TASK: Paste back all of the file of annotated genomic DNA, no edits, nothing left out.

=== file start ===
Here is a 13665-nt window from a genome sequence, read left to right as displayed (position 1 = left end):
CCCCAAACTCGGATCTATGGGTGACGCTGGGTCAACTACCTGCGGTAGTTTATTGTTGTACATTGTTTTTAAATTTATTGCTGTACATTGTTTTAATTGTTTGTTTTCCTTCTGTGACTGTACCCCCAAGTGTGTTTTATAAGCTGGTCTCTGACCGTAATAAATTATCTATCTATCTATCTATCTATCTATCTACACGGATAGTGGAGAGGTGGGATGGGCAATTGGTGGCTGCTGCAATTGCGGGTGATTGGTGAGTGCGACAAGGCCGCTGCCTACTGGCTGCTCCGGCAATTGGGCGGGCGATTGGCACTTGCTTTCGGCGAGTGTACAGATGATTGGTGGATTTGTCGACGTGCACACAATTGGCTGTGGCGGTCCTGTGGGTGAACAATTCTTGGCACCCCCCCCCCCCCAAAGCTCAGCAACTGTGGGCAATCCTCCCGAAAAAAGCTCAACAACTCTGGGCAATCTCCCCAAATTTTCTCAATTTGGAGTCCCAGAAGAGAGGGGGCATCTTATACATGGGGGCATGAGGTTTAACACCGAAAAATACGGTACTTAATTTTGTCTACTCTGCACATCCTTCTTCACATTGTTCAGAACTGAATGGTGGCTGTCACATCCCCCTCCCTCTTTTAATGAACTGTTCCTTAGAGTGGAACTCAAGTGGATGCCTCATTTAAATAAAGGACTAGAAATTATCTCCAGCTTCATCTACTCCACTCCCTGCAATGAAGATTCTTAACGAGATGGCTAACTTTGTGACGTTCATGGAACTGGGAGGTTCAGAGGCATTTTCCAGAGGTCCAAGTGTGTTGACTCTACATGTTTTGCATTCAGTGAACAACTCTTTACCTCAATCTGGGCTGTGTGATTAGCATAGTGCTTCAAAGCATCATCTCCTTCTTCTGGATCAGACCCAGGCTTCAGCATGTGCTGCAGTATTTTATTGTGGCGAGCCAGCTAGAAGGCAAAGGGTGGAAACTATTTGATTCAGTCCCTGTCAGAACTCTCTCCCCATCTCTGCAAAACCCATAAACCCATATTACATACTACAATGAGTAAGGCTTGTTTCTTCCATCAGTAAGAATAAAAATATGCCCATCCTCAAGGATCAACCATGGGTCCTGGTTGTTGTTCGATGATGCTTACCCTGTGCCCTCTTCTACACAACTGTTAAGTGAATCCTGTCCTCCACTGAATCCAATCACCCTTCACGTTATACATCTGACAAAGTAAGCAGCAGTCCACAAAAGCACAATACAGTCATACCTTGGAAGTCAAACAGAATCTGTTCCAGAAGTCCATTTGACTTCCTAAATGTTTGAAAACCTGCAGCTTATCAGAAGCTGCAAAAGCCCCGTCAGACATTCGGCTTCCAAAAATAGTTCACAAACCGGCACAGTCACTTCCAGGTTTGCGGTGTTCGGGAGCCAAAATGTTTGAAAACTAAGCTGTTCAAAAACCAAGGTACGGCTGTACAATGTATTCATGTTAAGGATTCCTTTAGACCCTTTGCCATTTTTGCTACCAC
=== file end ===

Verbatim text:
Here is a 13665-nt window from a genome sequence, read left to right as displayed (position 1 = left end):
CCCCAAACTCGGATCTATGGGTGACGCTGGGTCAACTACCTGCGGTAGTTTATTGTTGTACATTGTTTTTAAATTTATTGCTGTACATTGTTTTAATTGTTTGTTTTCCTTCTGTGACTGTACCCCCAAGTGTGTTTTATAAGCTGGTCTCTGACCGTAATAAATTATCTATCTATCTATCTATCTATCTATCTACACGGATAGTGGAGAGGTGGGATGGGCAATTGGTGGCTGCTGCAATTGCGGGTGATTGGTGAGTGCGACAAGGCCGCTGCCTACTGGCTGCTCCGGCAATTGGGCGGGCGATTGGCACTTGCTTTCGGCGAGTGTACAGATGATTGGTGGATTTGTCGACGTGCACACAATTGGCTGTGGCGGTCCTGTGGGTGAACAATTCTTGGCACCCCCCCCCCCCCAAAGCTCAGCAACTGTGGGCAATCCTCCCGAAAAAAGCTCAACAACTCTGGGCAATCTCCCCAAATTTTCTCAATTTGGAGTCCCAGAAGAGAGGGGGCATCTTATACATGGGGGCATGAGGTTTAACACCGAAAAATACGGTACTTAATTTTGTCTACTCTGCACATCCTTCTTCACATTGTTCAGAACTGAATGGTGGCTGTCACATCCCCCTCCCTCTTTTAATGAACTGTTCCTTAGAGTGGAACTCAAGTGGATGCCTCATTTAAATAAAGGACTAGAAATTATCTCCAGCTTCATCTACTCCACTCCCTGCAATGAAGATTCTTAACGAGATGGCTAACTTTGTGACGTTCATGGAACTGGGAGGTTCAGAGGCATTTTCCAGAGGTCCAAGTGTGTTGACTCTACATGTTTTGCATTCAGTGAACAACTCTTTACCTCAATCTGGGCTGTGTGATTAGCATAGTGCTTCAAAGCATCATCTCCTTCTTCTGGATCAGACCCAGGCTTCAGCATGTGCTGCAGTATTTTATTGTGGCGAGCCAGCTAGAAGGCAAAGGGTGGAAACTATTTGATTCAGTCCCTGTCAGAACTCTCTCCCCATCTCTGCAAAACCCATAAACCCATATTACATACTACAATGAGTAAGGCTTGTTTCTTCCATCAGTAAGAATAAAAATATGCCCATCCTCAAGGATCAACCATGGGTCCTGGTTGTTGTTCGATGATGCTTACCCTGTGCCCTCTTCTACACAACTGTTAAGTGAATCCTGTCCTCCACTGAATCCAATCACCCTTCACGTTATACATCTGACAAAGTAAGCAGCAGTCCACAAAAGCACAATACAGTCATACCTTGGAAGTCAAACAGAATCTGTTCCAGAAGTCCATTTGACTTCCTAAATGTTTGAAAACCTGCAGCTTATCAGAAGCTGCAAAAGCCCCGTCAGACATTCGGCTTCCAAAAATAGTTCACAAACCGGCACAGTCACTTCCAGGTTTGCGGTGTTCGGGAGCCAAAATGTTTGAAAACTAAGCTGTTCAAAAACCAAGGTACGGCTGTACAATGTATTCATGTTAAGGATTCCTTTAGACCCTTTGCCATTTTTGCTACCAC